Saturday, August 1, 2015

Breaking Through the Walls

I never thought I'd find myself in this position.

I work a job right now that I never would've considered taking on my own.  It's a job I sort of fell into - a position that God put in front of me that I didn't expect.  And at the time, I didn't really want it, either.  But I had bills to pay, and I knew that responsibility had to be placed ahead of my anxiety.

It's funny how God teaches us things whether we want to learn them or not.  As you may or may not know, I'm a pretty socially awkward introvert.  I keep to myself in public, I don't have many friends, and I spend a lot of time at home with Laura.  There are those I've encountered throughout the course of my life who take that as arrogance, as though I think myself "too good" for them.  On the contrary, I see myself as not good enough.  I'm boring and plain.  I don't drink.  I'm not into the clubbing scene.  I don't dine in fancy restaurants, and I'm not a concert goer.  I like plain milk chocolate.  Vanilla ice cream.  T-shirts.  The band Chicago.  (That's the first time I've ever admitted that, by the way.)

I don't talk much about my non-writing work online for a couple of reasons.  First off, I work for a well-known worldwide company, and privacy and security are two of the most important aspects of our business.  Second, I prefer not to put too much of my private life out there.  I've been with my employer since moving to St. Louis five years ago, and I hope to remain there for a long time to come.  For that reason, as well as moral obligations, I won't divulge too many details.  But what I can tell you is this:  I make presentations to different groups of people on a near-constant basis, most of whom are initially complete strangers to me.  That puts me in sort of a public-relations type of position that is quite different from my old retail jobs, a spot that does NOT suit an introvert in the least.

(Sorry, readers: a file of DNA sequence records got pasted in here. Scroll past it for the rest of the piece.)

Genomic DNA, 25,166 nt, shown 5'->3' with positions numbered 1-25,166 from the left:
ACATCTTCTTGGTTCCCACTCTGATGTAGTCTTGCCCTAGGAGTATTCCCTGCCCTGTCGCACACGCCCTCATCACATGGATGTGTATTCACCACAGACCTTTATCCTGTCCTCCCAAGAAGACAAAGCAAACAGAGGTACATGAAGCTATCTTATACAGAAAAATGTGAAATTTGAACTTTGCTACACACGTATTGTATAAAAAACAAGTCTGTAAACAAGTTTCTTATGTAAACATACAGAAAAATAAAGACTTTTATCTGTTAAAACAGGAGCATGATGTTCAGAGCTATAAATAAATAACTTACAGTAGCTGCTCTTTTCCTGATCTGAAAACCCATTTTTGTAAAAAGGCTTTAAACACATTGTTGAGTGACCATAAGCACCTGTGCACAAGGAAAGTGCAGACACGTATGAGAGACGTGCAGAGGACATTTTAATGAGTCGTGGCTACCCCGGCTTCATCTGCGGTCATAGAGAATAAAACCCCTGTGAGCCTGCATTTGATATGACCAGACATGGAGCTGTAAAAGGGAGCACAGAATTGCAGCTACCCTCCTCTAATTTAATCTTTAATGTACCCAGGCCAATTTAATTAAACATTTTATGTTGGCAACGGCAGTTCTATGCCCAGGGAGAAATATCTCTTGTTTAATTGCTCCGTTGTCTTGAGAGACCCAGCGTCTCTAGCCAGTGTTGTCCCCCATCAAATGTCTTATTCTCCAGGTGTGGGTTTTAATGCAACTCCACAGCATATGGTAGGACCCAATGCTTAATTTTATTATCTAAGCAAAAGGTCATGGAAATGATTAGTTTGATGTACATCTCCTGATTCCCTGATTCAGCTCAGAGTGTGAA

But as I said, sometimes God teaches us things whether we want to learn them or not.

In school, I was absolutely terrified if I had to do any sort of public speaking in front of the class.  Oral reports were the worst - they may as well have been Armageddon as far as I was concerned.  I didn't want people to look at me, I wanted to sit in the back quietly and be forgotten.  There were times when the stress and anxiety made me want to throw up.

This past January, I spoke in front of an audience of nearly 80 people for a couple of hours.  And I did it with relatively little anxiety, no speech or script planned, and everything went extremely well. I realize that 80 people wouldn't be considered a lot in the eyes of some, but there was a time not too long ago when I would've quit my job long before I got anywhere near that conference room.

Anyway, I don't tell you these things to pat myself on the back or solicit anyone's praise.  I'm proud of the things I've accomplished, but I know there are millions out there who've done far greater and more important things with their lives than I ever will.  I tell you these things because I want you to know something:  If you run away from every situation that scares you, you could wind up closing doors on absolutely wonderful opportunities.  If you let nerves stop you from doing something, if fear makes you cower in the corner, if challenges make you tuck your tail and run, you will never know what you are truly capable of.  You will never learn, never grow, and never really feel a sense of accomplishment or satisfaction with your life.

Don't get me wrong - I totally understand the fear, especially when the critics in your life want to do nothing but bury you beneath it.  I've covered in the corner more times than I can count, and when challenges come along, the instinct to run away is still the first thing that pops up.  I'm still an introvert.  I still prefer to stay home and avoid public places.

But if I need to do something that initially sparks those fears, I now find that there's a bravery just beyond the anxiety that I can call on when I need to.  If I find out today that I've got to speak in front of a group of 100 tomorrow, I'll be OK with that.  Not because I'm not scared, but because I allow God to put me in situations to teach me what I can accomplish.  To show me what I can do.  And if you never step out of that comfort zone, you'll never know what comfort really is.

Because the honest truth is that there's nothing more comforting than knowing you are no longer imprisoned by fear.

God bless,